While I made good things happen in those 4 years that were non-writing related, I wish I’d read these judges score sheets first. I’d never have lost 4 years of my life denying my writing passion, over one judge that had issues I can’t even begin to guess, because I can think of a thousand other things more “gross” than a heroine needing to pee.

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8 Responses to Just Say No to Contest Judges Bad Comments and Everything Else That’s Bad

  1. Catherine Bybee says:

    >Wow! Okay, first… I'm sorry that any ONE person took your passion away. That isn't cool. Second… I'm glad you took back what they stole from you. There is more to life than money. I've only been in one contest. The comments were spot on and didn't leave me thinking I sucked. They weren't all positive either. Just honest.

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  2. Lelani Black says:

    >Catherine, I so appreciate what you wrote "I'm glad you took back what they stole from you." The other judges comments made up for those years self-doubt and insecurity. You had a good first experience with a contest, sounds like. Honesty is important in judging. As an entrant, I made the mistake of taking negative comments seriously enough to impact how I saw my work. I gave one person the power to do this, and a sour apple to boot. One I'd never meet, see or hear from again. Now I just say damn the torpedoes, full speed ahead!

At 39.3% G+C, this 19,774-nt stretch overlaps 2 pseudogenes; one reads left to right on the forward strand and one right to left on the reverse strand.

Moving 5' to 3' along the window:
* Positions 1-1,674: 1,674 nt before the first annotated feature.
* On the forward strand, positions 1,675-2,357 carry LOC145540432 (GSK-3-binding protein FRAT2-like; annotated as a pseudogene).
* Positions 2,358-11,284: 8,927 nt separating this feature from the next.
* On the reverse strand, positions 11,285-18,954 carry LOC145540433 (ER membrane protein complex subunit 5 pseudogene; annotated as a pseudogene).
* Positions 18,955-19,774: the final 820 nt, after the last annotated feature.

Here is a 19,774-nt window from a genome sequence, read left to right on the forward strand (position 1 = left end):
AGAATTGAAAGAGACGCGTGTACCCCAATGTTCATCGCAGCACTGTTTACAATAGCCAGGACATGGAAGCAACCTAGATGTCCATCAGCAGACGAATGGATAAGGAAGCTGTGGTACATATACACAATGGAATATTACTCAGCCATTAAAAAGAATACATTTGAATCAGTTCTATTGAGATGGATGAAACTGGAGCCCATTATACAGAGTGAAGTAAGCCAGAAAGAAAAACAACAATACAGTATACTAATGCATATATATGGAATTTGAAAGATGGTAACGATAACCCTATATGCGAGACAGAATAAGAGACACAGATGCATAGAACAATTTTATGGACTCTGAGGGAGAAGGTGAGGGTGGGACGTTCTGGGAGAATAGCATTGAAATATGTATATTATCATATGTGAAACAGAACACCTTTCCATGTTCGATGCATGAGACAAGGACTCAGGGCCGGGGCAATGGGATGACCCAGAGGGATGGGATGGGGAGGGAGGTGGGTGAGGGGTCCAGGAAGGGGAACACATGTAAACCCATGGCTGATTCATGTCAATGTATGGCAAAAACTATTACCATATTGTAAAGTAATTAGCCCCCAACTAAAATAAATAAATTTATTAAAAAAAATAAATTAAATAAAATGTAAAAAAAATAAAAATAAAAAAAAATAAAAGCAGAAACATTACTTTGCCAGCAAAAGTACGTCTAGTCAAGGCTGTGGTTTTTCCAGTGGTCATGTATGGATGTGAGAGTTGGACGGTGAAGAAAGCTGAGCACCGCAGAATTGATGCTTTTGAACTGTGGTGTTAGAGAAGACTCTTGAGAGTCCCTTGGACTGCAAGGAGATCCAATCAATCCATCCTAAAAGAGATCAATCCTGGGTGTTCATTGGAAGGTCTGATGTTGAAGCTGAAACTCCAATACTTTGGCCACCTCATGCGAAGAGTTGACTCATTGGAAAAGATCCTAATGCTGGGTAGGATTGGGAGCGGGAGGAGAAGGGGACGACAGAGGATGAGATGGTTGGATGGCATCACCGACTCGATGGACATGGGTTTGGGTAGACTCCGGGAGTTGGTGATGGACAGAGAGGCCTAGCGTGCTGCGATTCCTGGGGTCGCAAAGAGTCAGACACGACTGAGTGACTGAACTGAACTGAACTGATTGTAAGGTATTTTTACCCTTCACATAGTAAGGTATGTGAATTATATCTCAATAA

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  3. Aileen Harkwood says:

    >Good for you, Lelani! For triumphing over the bad and sharing your talent with others. Thank you also for this post. I've been both a contest judge and a participant, and I've always wanted to warn others, be careful with your heart, protect the part of it that loves writing from comments by mean-spirited strangers that you don't need to hear. There are many skilled, caring judges in romance, but the type of feedback you received wasn't only cruel, it was completely useless in terms of constructive criticism.

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  4. April Vine says:

    >Oh, Lelani, I felt this post in the core of my writing heart. Mean spirited non-constructive criticisms are delivered by mean spirited destructive people!!! I am the most pleased person in the world for having read your work. You're one of my FAVORITE authors – don't ever stop writing, you're much too amazing for that!

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  5. Lelani Black says: